The race for the jobs

But the South!

race-and-ethnicity-main-imageIn the many jobs that I’ve had, I never thought my race was a factor. Some of them were affected by previous relationships. Being a page at Binghamton Public Library, doing bookkeeping at the Schenectady Arts Council, managing at FantaCo, for instance. In each case, there were people I knew, one black, two white, who undoubtedly helped me secure employment.

Then there was a slew of jobs where the employer just wanted a competent person for the position. my two stints as a janitor qualify. And BTW, I was pretty good at it, especially in Binghamton City Hall in 1975.

I graduated from library school in May 1992 and applied for several positions. The State Library offered me an interview in July of that year, but I was unsuccessful. Then I heard about this job at the New York Small Business Development Center. My friend Jennifer was interning there. They had just gotten a grant to provide library reference services, not just for the NYSBDC but for the whole country.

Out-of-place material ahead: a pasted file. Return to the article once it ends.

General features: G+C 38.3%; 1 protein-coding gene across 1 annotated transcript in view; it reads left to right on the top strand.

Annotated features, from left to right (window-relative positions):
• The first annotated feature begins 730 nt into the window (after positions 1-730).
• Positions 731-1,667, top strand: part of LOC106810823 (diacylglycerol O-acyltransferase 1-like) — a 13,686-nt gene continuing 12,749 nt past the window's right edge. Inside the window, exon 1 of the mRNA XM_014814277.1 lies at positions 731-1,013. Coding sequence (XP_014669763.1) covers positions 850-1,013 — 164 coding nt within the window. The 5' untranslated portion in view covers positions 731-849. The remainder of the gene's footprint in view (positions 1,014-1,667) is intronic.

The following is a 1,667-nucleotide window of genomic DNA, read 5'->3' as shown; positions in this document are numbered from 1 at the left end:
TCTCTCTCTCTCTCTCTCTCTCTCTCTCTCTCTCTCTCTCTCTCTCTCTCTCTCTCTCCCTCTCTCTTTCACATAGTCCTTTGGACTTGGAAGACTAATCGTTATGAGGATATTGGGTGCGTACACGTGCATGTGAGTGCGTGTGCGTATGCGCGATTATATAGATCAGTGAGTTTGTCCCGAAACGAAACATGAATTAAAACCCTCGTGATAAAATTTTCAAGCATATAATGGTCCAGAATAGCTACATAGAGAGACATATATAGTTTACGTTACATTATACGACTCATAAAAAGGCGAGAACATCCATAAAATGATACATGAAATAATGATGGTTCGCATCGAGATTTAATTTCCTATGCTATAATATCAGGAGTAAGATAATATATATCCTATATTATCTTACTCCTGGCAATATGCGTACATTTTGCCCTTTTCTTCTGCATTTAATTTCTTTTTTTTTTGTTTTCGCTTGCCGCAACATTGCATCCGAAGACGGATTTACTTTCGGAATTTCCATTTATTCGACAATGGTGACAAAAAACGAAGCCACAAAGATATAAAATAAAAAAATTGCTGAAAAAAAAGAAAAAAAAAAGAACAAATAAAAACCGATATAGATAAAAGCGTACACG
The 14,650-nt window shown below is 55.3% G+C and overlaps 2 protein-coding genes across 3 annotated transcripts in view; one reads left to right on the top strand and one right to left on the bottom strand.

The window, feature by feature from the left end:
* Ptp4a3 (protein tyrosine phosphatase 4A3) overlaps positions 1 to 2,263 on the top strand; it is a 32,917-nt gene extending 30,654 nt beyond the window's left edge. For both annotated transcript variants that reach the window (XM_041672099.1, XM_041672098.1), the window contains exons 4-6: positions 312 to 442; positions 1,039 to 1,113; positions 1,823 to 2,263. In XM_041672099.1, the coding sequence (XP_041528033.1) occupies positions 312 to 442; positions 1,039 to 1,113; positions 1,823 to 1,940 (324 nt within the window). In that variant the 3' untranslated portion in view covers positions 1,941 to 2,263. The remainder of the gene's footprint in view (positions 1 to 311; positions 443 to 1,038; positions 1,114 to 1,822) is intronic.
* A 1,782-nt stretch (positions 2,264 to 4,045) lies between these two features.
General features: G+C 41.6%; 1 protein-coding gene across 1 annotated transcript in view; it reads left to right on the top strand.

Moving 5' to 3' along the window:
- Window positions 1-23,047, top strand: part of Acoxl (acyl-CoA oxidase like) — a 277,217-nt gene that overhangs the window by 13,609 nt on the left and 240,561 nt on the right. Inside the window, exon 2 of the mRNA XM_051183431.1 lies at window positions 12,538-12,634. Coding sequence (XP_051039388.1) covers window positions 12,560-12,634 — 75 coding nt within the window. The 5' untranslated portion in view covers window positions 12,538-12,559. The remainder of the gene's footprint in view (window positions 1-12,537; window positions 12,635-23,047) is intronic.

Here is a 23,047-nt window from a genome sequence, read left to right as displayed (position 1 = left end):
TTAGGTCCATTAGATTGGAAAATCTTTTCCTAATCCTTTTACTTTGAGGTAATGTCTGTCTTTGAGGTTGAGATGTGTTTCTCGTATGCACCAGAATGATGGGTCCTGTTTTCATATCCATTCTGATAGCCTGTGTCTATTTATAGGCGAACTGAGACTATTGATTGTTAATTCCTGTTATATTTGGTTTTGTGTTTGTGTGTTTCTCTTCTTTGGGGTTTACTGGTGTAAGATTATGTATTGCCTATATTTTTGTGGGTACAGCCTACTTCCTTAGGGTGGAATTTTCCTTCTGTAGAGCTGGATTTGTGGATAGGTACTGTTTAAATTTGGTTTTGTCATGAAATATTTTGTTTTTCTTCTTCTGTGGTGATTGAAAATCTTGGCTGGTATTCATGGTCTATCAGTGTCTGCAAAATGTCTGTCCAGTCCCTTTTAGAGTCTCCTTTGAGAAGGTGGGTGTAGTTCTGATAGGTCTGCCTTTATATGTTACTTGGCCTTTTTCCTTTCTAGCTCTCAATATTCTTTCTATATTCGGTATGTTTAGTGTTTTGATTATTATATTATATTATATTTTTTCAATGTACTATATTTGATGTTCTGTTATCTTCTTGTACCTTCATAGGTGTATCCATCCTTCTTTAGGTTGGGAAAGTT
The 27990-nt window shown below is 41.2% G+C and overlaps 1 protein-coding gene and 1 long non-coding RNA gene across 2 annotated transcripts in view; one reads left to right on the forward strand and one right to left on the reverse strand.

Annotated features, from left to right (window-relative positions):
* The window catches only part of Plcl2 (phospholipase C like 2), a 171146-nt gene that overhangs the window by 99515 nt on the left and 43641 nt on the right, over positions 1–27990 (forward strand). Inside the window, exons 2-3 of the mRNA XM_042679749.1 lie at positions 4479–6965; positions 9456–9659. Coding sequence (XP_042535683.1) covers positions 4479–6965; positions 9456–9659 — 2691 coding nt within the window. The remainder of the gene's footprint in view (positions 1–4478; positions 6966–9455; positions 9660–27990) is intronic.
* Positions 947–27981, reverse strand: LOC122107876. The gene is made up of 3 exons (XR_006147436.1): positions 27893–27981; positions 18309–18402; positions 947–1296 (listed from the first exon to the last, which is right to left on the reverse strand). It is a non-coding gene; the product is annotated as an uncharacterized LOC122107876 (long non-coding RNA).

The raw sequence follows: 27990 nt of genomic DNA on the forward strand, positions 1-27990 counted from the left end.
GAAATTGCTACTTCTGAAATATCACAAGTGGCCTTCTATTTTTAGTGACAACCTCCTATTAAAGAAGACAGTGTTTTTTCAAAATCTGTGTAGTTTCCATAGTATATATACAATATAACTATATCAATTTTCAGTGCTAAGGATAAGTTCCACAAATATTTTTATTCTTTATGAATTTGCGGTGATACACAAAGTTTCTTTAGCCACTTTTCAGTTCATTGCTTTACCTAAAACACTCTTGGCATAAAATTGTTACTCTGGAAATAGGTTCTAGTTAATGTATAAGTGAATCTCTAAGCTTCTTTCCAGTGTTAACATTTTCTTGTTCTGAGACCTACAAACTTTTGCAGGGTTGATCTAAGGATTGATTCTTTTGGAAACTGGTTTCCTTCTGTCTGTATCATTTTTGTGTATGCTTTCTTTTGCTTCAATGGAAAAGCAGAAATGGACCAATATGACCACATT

Michele, who had started the library as a half-time position became the director. Jennifer was the second librarian hired for what was dubbed the Research Network. I was interviewed and became the third librarian on October 19. Lynne was hired on October 22 and was the fourth. Since the program ostensibly began on October 1, we had a lot of work to do from the get-go, including getting the materials from the Georgia SBDC, which had the gig before New York.

How would they deal with it?

It was only five or seven years later that a person who would be in the know and impeccably reputable told me a story I found rather unsettling. I shan’t reveal who they are except to say they were most definitely in the know.

I had interviewed well enough. But apparently, there were one or more persons on the committee who were concerned about my race. Specifically, the job required that the librarian in that position create liaisons with the state directors and other staff in the other states’ lead centers. Many of them were in the South, of course. The search committee was afraid that these folks wouldn’t cotton to working to a black person. So I was rejected for that reason.